donderdag 28 juni 2018

Immigration and the Politics of Moral Corruption



Immigration and the Politics of Moral Corruption

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Photo by Jonathan McIntosh | CC BY 2.0
Genocides, drug trades, gang violence, famines, natural disasters, poverty, political upheaval, ecological degradation… All around the world, asylum seekers and migrants, displaced by forces larger than themselves, are crossing national borders in search of basic human rights. Authors of Up Against The Wall, psychologist Mary Watkins and philosopher Ed Casey argue that as the global refugee and immigrant crisis continues to grow, how America manages its relationship to the U.S.-Mexico border will set an example for the rest of the world.
If Watkins and Casey’s postulation is correct, and if America is setting an example, this is what the world is seeing: Tent cities. Chain-linked fences. Bare cement floors. Foil sheets for blankets. Kids, some in diapers, herded into cages, crying for their lost mothers and fathers. And President Trump attempting to justify the separation of families: “They could be murderers and thieves and so much else.”
The United States has a long past in racial, ethnic, and religious scapegoating. But criminalization of migrants is essential in particular to today’s detention and deportation industries. After all, the detention-industrial complex is an extension of the prison-industrial complex. Hired by Immigration and Customs Enforcement (ICE) and assigned a yearly detention quota by Congress, private prison companies strongly benefit from the President’s rhetoric labeling undocumented immigrants drug dealers, rapists, causes of “death and destruction.”
This is what the world sees: For-profit prisons and private corporations banking on the broken immigration system and the underprivileged who are trapped in it. With the federal government’s backing, of course. Capitalism in its best.
Historically the United States achieved its position as an industrial and capitalist world leader largely due to immigration. However, history also demonstrates that century after century, in America the issue of immigration has raised endless debates.
In fact, there has never been a time when nativist attitudes were not present in American society: Between the years of 1830 and 1850, hostile movements targeted Irish and German Catholic immigrants. In the 1870s anti-Asian sentiments paved the way to the Chinese Exclusion Act of 1882. This was followed by an anti-Japanese period from 1905 to 1924, after which came the anti-Filipino period from 1920 to the 1930s. In the 1940s World War II brought with it intolerance against German and Italian immigrants, and following the attack on Pearl Harbor, Japanese-American citizens and Japanese immigrants became subject to detention in concentration camps and deportation. At the beginning of the twenty-first century, the September 11 terrorist attacks on the World Trade Center and the Pentagon engendered a new wave of racism against Muslims, Arabs, and other Middle Eastern immigrants, as well as Arab Americans. And these days, concerns about the unauthorized crossings at the U.S.-Mexico border bring the attacks on immigrants from Latin America and Hispanic populations at large.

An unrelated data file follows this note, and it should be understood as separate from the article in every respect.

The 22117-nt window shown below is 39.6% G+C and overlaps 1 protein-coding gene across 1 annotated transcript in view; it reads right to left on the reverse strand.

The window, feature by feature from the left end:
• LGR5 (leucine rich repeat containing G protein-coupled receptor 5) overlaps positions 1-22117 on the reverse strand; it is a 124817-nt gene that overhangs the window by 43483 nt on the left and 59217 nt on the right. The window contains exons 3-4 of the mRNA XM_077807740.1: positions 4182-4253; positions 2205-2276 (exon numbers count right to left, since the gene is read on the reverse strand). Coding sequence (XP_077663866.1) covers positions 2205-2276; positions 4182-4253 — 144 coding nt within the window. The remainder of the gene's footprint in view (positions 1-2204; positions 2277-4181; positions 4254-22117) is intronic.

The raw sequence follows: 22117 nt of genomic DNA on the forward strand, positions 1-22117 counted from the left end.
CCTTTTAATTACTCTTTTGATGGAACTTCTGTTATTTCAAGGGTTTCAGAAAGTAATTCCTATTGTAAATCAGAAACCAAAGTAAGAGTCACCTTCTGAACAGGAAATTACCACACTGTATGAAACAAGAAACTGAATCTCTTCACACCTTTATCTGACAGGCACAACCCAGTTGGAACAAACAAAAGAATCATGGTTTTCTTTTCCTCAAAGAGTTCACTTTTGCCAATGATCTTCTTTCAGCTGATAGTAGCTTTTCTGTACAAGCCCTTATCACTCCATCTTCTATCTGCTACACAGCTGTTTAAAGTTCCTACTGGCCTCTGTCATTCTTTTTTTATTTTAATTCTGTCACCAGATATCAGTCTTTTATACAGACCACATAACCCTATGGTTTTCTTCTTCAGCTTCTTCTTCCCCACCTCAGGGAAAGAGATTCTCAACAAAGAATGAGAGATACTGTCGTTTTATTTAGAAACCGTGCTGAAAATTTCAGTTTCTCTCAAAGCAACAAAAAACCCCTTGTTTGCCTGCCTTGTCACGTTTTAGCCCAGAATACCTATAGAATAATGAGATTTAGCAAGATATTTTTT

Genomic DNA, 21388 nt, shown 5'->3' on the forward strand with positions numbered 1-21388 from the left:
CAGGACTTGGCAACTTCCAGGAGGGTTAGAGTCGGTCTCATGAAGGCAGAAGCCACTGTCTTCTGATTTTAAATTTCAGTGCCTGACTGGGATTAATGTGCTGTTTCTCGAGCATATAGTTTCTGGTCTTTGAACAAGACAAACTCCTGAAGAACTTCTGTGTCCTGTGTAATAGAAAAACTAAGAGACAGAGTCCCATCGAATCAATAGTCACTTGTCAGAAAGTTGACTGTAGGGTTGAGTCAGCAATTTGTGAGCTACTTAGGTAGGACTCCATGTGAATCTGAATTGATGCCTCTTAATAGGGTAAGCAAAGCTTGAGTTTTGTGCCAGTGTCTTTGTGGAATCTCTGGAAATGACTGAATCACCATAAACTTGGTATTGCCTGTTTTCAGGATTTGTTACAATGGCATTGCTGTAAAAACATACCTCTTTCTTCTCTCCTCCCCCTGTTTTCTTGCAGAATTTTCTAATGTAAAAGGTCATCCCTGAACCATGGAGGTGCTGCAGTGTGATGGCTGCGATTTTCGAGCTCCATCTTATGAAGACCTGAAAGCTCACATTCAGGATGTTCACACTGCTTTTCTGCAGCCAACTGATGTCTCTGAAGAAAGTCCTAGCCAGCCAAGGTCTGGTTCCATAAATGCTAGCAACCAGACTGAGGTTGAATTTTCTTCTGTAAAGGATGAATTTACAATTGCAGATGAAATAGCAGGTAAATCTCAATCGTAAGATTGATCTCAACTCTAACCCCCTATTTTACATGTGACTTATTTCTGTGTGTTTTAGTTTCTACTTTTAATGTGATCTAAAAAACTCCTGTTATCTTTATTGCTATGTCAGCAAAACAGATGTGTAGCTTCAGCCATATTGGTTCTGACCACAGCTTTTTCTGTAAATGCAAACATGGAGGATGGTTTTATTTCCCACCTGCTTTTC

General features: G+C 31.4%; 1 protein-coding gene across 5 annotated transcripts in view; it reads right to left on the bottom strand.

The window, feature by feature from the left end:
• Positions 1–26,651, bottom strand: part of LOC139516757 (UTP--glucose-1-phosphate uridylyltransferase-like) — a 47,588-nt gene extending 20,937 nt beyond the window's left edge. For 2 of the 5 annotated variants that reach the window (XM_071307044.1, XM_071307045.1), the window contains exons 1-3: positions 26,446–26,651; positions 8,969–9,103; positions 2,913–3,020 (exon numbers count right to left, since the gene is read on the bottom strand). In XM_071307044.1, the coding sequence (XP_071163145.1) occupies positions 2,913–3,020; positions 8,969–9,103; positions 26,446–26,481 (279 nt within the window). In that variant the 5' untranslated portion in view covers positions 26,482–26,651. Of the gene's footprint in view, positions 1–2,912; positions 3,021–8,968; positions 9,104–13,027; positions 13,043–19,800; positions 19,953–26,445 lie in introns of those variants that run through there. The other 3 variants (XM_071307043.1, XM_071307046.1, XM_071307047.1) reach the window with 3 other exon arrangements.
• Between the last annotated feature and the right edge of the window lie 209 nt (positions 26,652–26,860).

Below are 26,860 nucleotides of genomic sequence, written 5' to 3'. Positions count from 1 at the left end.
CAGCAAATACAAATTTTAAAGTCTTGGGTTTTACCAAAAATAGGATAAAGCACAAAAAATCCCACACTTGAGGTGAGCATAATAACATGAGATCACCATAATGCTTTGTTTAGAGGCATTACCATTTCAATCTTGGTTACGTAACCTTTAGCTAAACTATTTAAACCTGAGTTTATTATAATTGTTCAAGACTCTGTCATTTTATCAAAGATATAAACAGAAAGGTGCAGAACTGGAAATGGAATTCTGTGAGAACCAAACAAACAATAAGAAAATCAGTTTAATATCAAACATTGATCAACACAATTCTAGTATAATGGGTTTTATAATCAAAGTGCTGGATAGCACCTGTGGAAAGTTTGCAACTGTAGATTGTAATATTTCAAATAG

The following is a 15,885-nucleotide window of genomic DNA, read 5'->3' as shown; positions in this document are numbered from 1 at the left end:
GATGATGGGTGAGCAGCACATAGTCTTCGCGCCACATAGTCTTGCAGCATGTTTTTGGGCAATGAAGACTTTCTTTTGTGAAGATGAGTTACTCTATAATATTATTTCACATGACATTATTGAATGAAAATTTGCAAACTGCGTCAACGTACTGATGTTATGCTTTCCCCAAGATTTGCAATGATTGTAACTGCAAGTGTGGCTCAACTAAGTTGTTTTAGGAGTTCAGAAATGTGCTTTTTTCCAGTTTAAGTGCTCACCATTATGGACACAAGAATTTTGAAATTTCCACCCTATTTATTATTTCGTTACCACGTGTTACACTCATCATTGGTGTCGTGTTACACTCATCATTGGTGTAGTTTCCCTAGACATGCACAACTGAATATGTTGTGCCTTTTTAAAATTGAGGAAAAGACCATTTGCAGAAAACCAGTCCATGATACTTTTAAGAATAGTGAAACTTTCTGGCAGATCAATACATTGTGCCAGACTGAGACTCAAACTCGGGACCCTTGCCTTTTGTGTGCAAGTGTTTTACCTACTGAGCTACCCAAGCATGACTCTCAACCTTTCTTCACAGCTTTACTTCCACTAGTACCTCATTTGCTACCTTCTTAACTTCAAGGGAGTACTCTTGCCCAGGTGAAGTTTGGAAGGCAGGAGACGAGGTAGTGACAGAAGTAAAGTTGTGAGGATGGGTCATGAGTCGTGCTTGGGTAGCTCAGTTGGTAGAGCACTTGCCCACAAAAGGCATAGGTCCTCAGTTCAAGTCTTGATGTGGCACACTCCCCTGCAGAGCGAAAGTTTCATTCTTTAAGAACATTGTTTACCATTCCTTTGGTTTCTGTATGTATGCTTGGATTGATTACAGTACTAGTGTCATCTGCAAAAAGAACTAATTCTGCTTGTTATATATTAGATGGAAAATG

This is what the world keeps seeing: A nation of immigrants habitually forgetful of its immigrant past.
Historian Roger Daniels reflects that successful nativist movements have predominantly been related to overall fears or unease in American society. He explains, “When most Americans are generally united and feel confident about their future, they seem to be more willing to share that future with foreigners; conversely, when they are divided and lack confidence in the future, nativism is more likely to triumph.”
American citizens have been becoming increasingly divided along ideological lines and intolerant of one another’s political views. According to Pew Research Center’s report on polarization in the American public, in the last two decades partisan animosity has grown significantly. Contained within their “ideological silos” both the conservatives and liberals alike consider each other’s policies as threatening to the nation’s well-being.
Meanwhile, the President, Attorney General of the United States, Secretary of Homeland Security, Republicans and Democrats in Congress, all point fingers at each other, contradict one another, even contradict themselves. They are caught in the usual power struggle. Utterly incapable of meaningful agreement.
The world is witnessing America’s inner turmoil in real time.
Though public outrage has pressured President Trump to reconsider the Zero Tolerance policy last week, his new executive order merely exchanges one detrimental tactic with another: rather than separating families, detaining them together indefinitely.
Pediatricians and psychologists warn of the long-term mental, emotional, and physical effects of trauma experienced at a young age due to detention. The kids will not forget the terror of being torn from their parents’ arms, placed in pens, persecuted unjust and inhumanely.
The world will not forget the audio of the detained kids wailing, while a Border Patrol agent mocks them. They will not forget America’s politics of moral corruption.
What will America choose to remember?

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Ipek S. Burnett is a psychologist, novelist, and academic living in San Francisco.

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